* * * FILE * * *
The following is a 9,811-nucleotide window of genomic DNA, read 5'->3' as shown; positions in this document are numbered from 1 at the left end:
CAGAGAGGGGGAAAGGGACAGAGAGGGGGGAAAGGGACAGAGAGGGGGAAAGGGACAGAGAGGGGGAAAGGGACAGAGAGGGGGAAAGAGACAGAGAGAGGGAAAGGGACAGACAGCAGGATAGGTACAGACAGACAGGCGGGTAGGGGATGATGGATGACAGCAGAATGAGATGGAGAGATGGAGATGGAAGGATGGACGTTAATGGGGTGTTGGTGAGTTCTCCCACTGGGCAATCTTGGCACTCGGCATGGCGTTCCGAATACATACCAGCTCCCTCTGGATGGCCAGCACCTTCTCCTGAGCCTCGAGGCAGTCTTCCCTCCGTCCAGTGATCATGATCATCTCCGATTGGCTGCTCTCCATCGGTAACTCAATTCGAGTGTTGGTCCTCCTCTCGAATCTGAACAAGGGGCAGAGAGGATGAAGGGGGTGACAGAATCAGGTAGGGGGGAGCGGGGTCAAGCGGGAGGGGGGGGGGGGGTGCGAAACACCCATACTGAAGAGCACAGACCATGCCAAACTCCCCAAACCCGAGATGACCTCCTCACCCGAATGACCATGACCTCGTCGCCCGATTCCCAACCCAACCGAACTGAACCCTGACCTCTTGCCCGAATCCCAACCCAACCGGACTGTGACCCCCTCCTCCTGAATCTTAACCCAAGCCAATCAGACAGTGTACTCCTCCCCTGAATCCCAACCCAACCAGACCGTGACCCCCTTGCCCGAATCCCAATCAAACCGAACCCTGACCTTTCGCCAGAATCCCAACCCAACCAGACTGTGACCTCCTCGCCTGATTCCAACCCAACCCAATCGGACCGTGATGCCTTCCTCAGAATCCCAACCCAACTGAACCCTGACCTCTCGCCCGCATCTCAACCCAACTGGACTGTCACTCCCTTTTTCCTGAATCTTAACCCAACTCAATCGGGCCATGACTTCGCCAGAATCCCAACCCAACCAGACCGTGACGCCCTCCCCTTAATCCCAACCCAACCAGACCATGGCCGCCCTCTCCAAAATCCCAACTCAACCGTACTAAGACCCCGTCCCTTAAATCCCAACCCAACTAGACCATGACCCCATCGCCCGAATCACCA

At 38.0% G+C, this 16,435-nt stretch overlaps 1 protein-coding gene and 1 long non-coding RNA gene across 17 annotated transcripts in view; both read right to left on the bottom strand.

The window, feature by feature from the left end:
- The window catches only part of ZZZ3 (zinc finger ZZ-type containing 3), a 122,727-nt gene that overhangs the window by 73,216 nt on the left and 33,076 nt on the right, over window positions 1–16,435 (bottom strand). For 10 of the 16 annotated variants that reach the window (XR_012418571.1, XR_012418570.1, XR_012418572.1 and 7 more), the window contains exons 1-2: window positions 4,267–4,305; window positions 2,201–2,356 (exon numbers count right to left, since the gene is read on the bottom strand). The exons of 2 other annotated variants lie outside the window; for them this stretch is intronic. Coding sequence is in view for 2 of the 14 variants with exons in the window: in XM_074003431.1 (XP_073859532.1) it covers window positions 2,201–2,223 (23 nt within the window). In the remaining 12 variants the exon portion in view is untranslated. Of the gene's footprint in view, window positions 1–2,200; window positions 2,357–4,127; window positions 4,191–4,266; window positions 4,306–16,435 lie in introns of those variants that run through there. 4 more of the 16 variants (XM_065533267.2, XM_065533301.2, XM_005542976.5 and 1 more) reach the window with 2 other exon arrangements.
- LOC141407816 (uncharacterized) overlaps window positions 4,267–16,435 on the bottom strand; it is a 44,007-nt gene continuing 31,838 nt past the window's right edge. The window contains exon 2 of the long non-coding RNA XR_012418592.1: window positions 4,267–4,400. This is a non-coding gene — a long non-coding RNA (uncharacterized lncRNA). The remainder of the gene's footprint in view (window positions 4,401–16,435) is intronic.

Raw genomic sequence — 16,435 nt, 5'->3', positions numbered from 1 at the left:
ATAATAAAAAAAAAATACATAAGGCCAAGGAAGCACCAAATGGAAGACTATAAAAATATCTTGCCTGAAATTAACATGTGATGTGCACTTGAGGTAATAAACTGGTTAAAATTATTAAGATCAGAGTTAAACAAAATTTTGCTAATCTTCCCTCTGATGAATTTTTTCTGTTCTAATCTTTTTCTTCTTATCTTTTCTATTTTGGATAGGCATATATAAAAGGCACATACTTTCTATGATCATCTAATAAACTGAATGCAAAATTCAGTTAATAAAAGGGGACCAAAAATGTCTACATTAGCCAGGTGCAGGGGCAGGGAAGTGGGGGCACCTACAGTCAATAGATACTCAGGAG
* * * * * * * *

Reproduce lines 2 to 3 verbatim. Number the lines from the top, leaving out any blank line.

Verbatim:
CAGAGAGGGGGAAAGGGACAGAGAGGGGGGAAAGGGACAGAGAGGGGGAAAGGGACAGAGAGGGGGAAAGGGACAGAGAGGGGGAAAGAGACAGAGAGAGGGAAAGGGACAGACAGCAGGATAGGTACAGACAGACAGGCGGGTAGGGGATGATGGATGACAGCAGAATGAGATGGAGAGATGGAGATGGAAGGATGGACGTTAATGGGGTGTTGGTGAGTTCTCCCACTGGGCAATCTTGGCACTCGGCATGGCGTTCCGAATACATACCAGCTCCCTCTGGATGGCCAGCACCTTCTCCTGAGCCTCGAGGCAGTCTTCCCTCCGTCCAGTGATCATGATCATCTCCGATTGGCTGCTCTCCATCGGTAACTCAATTCGAGTGTTGGTCCTCCTCTCGAATCTGAACAAGGGGCAGAGAGGATGAAGGGGGTGACAGAATCAGGTAGGGGGGAGCGGGGTCAAGCGGGAGGGGGGGGGGGGGTGCGAAACACCCATACTGAAGAGCACAGACCATGCCAAACTCCCCAAACCCGAGATGACCTCCTCACCCGAATGACCATGACCTCGTCGCCCGATTCCCAACCCAACCGAACTGAACCCTGACCTCTTGCCCGAATCCCAACCCAACCGGACTGTGACCCCCTCCTCCTGAATCTTAACCCAAGCCAATCAGACAGTGTACTCCTCCCCTGAATCCCAACCCAACCAGACCGTGACCCCCTTGCCCGAATCCCAATCAAACCGAACCCTGACCTTTCGCCAGAATCCCAACCCAACCAGACTGTGACCTCCTCGCCTGATTCCAACCCAACCCAATCGGACCGTGATGCCTTCCTCAGAATCCCAACCCAACTGAACCCTGACCTCTCGCCCGCATCTCAACCCAACTGGACTGTCACTCCCTTTTTCCTGAATCTTAACCCAACTCAATCGGGCCATGACTTCGCCAGAATCCCAACCCAACCAGACCGTGACGCCCTCCCCTTAATCCCAACCCAACCAGACCATGGCCGCCCTCTCCAAAATCCCAACTCAACCGTACTAAGACCCCGTCCCTTAAATCCCAACCCAACTAGACCATGACCCCATCGCCCGAATCACCA

At 38.0% G+C, this 16,435-nt stretch overlaps 1 protein-coding gene and 1 long non-coding RNA gene across 17 annotated transcripts in view; both read right to left on the bottom strand.